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TIFF Review: Low Energy 'Wasteland' A Forgettable Brit Crime Flick

Photo of Kevin Jagernauth By Kevin Jagernauth | The Playlist September 17, 2012 at 10:01AM

Every six months or so it seems the British film industry cranks out another modestly budgeted crime flick. Usually identified by a cast of recognizable but not quite famous faces, a desaturated color scheme, working class setting and familiar plot machinations, these are comfort food for genre fans that provide a distraction for a couple of hours and little else more. However, every now and then a film breaks out of the mould, offers up a higher standard of filmmaking verve and storytelling inspiration to become something that stretches beyond its genre trappings. "Wasteland" is not one of those movies.
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Wasteland

Every six months or so it seems the British film industry cranks out another modestly budgeted crime flick. Usually identified by a cast of recognizable but not quite famous faces, a desaturated color scheme, working class setting and familiar plot machinations, these are comfort food for genre fans that provide a distraction for a couple of hours and little else more. However, every now and then a film breaks out of the mould, offers up a higher standard of filmmaking verve and storytelling inspiration to become something that stretches beyond its genre trappings. "Wasteland" is not one of those movies.

Starring Luke Treadaway ("Attack The Block," "Clash Of The Titans") and Timothy Spall (for most folks, a Hey-Its-That-Guy from numerous movies) and written and directed by Rowan Athale making his feature debut, the set-up doesn't get much simpler (and sort of absurd) than this. The film is told through flashback as a beaten and bloody Harvey Miller (Treadaway) sits in a police interrogation room being interviewed by Detective Inspector West (Spall). Arrested for breaking into a workingmen's club, Harvey starts his story six weeks back when he was released from prison, and how he reunited with this three best mates with dreams of -- get this -- opening a coffee shop in Amsterdam. Of course, they'll have dodge some people from their past, but they're mapping out one big heist that could change their fortunes forever.

Wasteland

The problem with "Wasteland" is that it never gets going. The big finale of the movie is watching the heist unfold and seeing how Harry and his pals get away with it, but it takes nearly half the movie before they even start plotting it. So before that, we get a lot of mostly unnecessary backstory involving Harry and his girlfriend Nicola (Vanessa Kirby), a clash with a local bruiser who has it in for him and various other little threads concerning his friends who are in on the job with him. But we've seen variations on all these relationships time and again in numerous, similar movies so instead of being a steady build to a satisfying payoff, "Wasteland" instead spins its wheels, clumsily positioning everyone involved for the second half of the movie.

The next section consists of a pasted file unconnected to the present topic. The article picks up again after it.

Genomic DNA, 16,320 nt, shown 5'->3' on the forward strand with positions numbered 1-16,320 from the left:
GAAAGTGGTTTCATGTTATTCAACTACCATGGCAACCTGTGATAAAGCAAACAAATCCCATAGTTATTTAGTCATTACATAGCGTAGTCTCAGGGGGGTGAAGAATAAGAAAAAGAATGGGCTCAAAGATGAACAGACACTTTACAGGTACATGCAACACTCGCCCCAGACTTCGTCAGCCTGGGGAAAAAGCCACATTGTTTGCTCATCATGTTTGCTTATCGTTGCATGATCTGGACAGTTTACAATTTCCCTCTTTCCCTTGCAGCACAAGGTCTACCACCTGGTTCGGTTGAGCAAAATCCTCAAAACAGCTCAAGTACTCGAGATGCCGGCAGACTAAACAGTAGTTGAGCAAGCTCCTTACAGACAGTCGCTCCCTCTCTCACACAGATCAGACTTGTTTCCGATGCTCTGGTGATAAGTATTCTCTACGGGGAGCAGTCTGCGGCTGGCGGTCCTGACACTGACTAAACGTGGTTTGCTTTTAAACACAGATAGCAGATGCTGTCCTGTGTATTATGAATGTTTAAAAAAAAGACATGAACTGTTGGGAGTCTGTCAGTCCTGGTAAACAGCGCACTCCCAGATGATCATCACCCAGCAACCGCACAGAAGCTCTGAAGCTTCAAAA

And as for that big heist? It's...okay. Athale does the old trick of showing the audience how it seems to have gone down first, and then goes around a second time to reveal how it really happened. But for all the waiting, the big job just isn't all that satisfying. Hoping to push the stakes and twists a bit higher, viewers also wait to see how Harry gets himself off the hook at the police station. But the fake outs are mild, the con game never more than tepidly amusing and the whole thing unfurls with such a lack of urgency, that combined with a rather uninspired goal, "Wasteland" is not so much a slow burn as a no burn. 

Wasteland

While the movie itself may not ever spark, the cast do what they can. Treadaway at least makes a compelling enough lead to carry viewers through the film's many soggy patches, but one wonders why you hire Spall to put him in a supporting role that keeps him in a single room for the entire movie. Lethargic and not particularly invigorating or fresh, you can skip "Wasteland" and wait for the next Brit crime flick that will be following before long. [C]

This article is related to: TIFF, Review


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